News Analysis: UK-EU relationship remain partially uncertain as UK marks first day outside the bloc

Photo by Andrés García from Pexels

(Xinhua) — As Britain and the European Union (EU) kicked off their new relationship on Friday, analysts here said many aspects of their future ties are still to be resolved despite a post-Brexit trade deal.

“Despite the signing of the deal, there are many aspects of the future relationship still to be resolved, the most economically significant of which is the future arrangements for access to the EU for financial and business services,” Professor Iain Begg from the London School of Economics and Political Science (LSE) told Xinhua.

Begg, co-director of the Dahrendorf Forum at the European Institute, LSE, said the trade and cooperation agreement, only agreed by Britain and the EU just about a week before the end of the Brexit transition period on Thursday, will please some while disappointing others.

“It is best seen as a limited trade deal complemented by provisions for a wide range of other forms of cooperation. But achieving it is a milestone and it is time to move on from agonizing about who won or lost or what might have been,” he said.

Britain stopped following the EU’s rules at 2300 GMT on New Year’s Eve, leaving the regional bloc’s single market and customs union.

The new EU-Britain trade agreement should put an end to years of damaging uncertainty, even though it essentially is a re-imposition of non-tariff barriers swept away by the EU single market. It will also allow both Britain and the EU to concentrate on other priorities, not least dealing with the COVID-19 pandemic, said the expert.

“Despite being a milestone there is plenty of unfinished business left for the EU and UK to argue about over the coming years,” he said.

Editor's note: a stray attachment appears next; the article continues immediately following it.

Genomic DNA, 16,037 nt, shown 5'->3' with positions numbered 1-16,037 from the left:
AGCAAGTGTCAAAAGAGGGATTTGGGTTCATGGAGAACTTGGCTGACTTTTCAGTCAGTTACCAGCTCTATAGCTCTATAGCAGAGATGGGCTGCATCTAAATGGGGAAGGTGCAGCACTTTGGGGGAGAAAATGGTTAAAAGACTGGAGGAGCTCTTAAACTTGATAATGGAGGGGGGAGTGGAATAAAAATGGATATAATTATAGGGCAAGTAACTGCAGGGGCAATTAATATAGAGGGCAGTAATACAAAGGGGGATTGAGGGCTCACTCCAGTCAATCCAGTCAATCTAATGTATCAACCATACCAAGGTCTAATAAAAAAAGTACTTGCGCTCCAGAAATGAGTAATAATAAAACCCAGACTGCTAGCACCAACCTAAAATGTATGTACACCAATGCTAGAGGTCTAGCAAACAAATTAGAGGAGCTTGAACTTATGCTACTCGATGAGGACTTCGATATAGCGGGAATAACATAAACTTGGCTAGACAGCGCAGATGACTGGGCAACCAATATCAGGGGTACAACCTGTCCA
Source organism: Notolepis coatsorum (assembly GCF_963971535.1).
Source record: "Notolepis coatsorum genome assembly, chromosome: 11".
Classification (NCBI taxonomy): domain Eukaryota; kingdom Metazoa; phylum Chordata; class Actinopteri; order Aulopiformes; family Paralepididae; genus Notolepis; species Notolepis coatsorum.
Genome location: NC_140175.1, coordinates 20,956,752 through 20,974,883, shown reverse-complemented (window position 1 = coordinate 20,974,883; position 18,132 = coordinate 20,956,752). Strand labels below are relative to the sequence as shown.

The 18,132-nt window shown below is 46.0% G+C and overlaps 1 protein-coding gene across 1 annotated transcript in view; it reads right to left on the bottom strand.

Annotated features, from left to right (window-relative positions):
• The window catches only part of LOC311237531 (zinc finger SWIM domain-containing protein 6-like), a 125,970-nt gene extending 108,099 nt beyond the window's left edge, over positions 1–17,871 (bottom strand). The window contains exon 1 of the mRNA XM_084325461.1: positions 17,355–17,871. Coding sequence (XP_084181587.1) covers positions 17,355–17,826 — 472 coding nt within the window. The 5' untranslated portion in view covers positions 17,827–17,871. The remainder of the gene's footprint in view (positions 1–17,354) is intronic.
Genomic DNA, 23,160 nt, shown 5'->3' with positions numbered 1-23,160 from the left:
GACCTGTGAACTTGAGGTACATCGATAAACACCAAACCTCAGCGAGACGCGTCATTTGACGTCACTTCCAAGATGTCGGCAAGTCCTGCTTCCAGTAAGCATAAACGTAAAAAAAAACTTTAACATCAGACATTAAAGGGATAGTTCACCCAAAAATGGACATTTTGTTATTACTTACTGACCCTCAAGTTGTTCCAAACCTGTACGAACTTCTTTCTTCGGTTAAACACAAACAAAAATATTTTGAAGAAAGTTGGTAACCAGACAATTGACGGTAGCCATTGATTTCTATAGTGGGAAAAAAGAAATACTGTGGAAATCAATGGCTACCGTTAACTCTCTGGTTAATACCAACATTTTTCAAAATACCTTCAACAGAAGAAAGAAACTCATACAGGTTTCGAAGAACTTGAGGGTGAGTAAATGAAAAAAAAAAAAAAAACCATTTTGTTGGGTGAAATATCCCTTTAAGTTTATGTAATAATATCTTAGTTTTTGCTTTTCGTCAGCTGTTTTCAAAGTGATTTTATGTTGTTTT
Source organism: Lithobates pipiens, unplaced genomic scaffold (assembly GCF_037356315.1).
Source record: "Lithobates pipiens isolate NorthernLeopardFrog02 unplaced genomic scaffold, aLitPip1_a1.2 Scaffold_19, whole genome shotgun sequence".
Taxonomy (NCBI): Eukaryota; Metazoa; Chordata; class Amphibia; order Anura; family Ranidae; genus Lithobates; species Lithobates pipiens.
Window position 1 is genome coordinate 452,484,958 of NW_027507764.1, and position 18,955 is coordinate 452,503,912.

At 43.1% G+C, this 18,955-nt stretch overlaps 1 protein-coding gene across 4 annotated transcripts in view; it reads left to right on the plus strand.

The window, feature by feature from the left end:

Among the unfinished business, Begg cited financial services, the leading source of Britain’s foreign earnings and tax revenue, which makes up 80 percent of the British economy.

“While plenty of preparatory work has been undertaken, specific equivalence determination remains to be codified,” he said.

Rajneesh Narula, the John H. Dunning Chair of International Business Regulation at the Henley Business School, University of Reading, agreed with Begg. There are difficult months ahead as some large issues are left out of the current deal, which he said will add uncertainties to the Britain-EU future relations.

“Not one word has been said about services. They have kicked that ball further down the road,” Narula said.

“It means that everything to do with services, that is to say banking, finance and insurance, and telecoms. These are all issues that will be negotiated in the new saga,” Narula added.

Meanwhile, although major British exporters will be relieved not to be facing tariffs or quotas, they will inevitably face increased costs for border formalities, the need for duplication of certification procedures and increased obstacles to the recruitment of talent from EU countries.

Begg also noted that Britain’s fishing industry, even small in its proportion to the British economy, is believed to be one of the sacrificial victims during the trade negotiations, which could have further repercussions in the years to come.

“Indeed, the value of the catch landed by UK boats in 2019 was some 20 percent below the aggregate turnover of the two Manchester football clubs, City (Manchester City Football Club) and United (Manchester United Football Club). But the wrong outcome would have had damaging repercussions, both politically and for localities dependent on the industry,” he added.

Begg said approach of both sides to sovereignty could remain an obstacle to the progress in their future talks.

“Taking back control was a potent and effective slogan for Brexiteers, but also became central to the UK negotiating position. A ‘soft’ Brexit would leave the UK subject to EU rules, yet unable to influence them sufficiently, giving rise to the notion of vassalage. But it was something the EU side was slow to appreciate,” he said.

Britain joined the bloc, known as the European Economic Community then, in 1973 but ended its membership on Jan. 31, 2020, four and half years after Britain voted to leave the EU.

The EU and Britain announced on Dec. 24, 2020 that they had reached an agreement that will govern their trade and security relationship starting from Jan. 1, 2021, after the end of the Brexit transition period.

The deal, which came after nine months of arduous negotiations between Britain and the EU, is the biggest bilateral trade deal signed by either side, covering trade worth around 668 billion pounds (913 billion U.S. dollars).

The EU is Britain’s largest trading partner. Britain is the EU’s third-largest trading partner in goods, after the United States and China.

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